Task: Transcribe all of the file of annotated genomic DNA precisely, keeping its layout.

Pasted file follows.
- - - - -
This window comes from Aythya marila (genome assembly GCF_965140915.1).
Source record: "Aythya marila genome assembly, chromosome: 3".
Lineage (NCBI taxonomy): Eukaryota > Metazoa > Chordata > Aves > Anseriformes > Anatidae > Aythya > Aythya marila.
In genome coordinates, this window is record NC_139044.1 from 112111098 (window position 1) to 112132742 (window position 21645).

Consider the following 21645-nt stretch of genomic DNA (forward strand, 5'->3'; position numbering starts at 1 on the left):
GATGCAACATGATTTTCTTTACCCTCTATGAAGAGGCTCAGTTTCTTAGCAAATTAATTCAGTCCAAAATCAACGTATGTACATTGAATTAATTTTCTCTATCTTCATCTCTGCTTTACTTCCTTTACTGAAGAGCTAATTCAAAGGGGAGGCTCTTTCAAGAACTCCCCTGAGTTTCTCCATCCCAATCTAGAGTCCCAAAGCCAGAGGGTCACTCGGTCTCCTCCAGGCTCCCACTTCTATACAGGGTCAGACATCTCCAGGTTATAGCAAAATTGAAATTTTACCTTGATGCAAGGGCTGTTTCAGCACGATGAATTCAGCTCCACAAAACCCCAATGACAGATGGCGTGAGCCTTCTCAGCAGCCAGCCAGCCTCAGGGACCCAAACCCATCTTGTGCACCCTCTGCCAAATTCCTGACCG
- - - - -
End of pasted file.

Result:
This window comes from Aythya marila (genome assembly GCF_965140915.1).
Source record: "Aythya marila genome assembly, chromosome: 3".
Lineage (NCBI taxonomy): Eukaryota > Metazoa > Chordata > Aves > Anseriformes > Anatidae > Aythya > Aythya marila.
In genome coordinates, this window is record NC_139044.1 from 112111098 (window position 1) to 112132742 (window position 21645).

Consider the following 21645-nt stretch of genomic DNA (forward strand, 5'->3'; position numbering starts at 1 on the left):
GATGCAACATGATTTTCTTTACCCTCTATGAAGAGGCTCAGTTTCTTAGCAAATTAATTCAGTCCAAAATCAACGTATGTACATTGAATTAATTTTCTCTATCTTCATCTCTGCTTTACTTCCTTTACTGAAGAGCTAATTCAAAGGGGAGGCTCTTTCAAGAACTCCCCTGAGTTTCTCCATCCCAATCTAGAGTCCCAAAGCCAGAGGGTCACTCGGTCTCCTCCAGGCTCCCACTTCTATACAGGGTCAGACATCTCCAGGTTATAGCAAAATTGAAATTTTACCTTGATGCAAGGGCTGTTTCAGCACGATGAATTCAGCTCCACAAAACCCCAATGACAGATGGCGTGAGCCTTCTCAGCAGCCAGCCAGCCTCAGGGACCCAAACCCATCTTGTGCACCCTCTGCCAAATTCCTGACCG